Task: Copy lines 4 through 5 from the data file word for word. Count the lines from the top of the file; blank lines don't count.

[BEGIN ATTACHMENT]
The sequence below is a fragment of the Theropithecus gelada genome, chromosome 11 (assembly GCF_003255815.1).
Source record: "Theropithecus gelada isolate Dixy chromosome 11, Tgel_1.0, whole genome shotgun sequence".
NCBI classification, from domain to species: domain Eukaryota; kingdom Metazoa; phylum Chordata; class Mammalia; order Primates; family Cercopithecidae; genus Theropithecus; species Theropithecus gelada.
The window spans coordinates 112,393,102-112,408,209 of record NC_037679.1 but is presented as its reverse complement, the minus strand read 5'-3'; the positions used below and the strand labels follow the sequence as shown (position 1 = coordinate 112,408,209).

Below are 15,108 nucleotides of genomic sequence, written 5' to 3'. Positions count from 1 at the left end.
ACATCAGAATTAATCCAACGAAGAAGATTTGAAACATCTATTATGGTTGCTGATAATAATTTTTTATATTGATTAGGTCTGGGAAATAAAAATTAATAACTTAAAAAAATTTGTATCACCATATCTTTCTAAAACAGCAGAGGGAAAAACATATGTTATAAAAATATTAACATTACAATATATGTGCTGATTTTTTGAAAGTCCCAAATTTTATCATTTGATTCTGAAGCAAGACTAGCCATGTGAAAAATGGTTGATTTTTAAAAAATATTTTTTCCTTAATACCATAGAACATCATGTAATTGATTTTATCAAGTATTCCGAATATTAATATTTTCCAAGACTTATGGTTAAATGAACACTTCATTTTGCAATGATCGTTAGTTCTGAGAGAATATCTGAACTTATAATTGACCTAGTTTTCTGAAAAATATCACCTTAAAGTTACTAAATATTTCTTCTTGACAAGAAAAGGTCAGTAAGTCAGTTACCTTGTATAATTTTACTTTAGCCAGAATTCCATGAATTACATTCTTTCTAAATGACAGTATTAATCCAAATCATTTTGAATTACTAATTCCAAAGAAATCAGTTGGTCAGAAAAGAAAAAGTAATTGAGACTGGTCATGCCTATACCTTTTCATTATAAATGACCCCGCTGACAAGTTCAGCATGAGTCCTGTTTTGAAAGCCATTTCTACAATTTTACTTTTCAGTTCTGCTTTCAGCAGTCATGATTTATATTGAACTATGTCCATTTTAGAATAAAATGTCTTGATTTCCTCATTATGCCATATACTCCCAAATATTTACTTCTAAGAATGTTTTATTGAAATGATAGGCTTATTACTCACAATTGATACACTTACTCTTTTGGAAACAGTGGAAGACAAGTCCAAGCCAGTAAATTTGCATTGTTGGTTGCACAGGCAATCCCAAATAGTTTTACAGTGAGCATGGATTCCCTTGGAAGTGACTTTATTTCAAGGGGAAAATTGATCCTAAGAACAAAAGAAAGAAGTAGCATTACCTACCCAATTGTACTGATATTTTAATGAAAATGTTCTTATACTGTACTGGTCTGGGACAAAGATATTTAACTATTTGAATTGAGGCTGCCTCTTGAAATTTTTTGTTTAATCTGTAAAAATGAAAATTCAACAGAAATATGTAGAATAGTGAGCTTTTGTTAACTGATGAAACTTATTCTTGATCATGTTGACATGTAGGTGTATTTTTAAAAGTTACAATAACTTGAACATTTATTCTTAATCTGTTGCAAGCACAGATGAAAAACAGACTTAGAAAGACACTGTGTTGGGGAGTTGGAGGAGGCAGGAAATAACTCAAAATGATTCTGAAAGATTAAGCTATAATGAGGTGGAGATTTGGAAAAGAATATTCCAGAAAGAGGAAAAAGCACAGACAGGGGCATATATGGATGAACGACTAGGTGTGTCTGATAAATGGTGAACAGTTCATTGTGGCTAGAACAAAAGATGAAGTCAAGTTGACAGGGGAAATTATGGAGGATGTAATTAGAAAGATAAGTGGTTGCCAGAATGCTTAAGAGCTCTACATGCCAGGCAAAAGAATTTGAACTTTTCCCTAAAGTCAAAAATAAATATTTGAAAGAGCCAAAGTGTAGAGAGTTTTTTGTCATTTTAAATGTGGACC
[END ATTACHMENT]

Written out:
The window spans coordinates 112,393,102-112,408,209 of record NC_037679.1 but is presented as its reverse complement, the minus strand read 5'-3'; the positions used below and the strand labels follow the sequence as shown (position 1 = coordinate 112,408,209).

Below are 15,108 nucleotides of genomic sequence, written 5' to 3'. Positions count from 1 at the left end.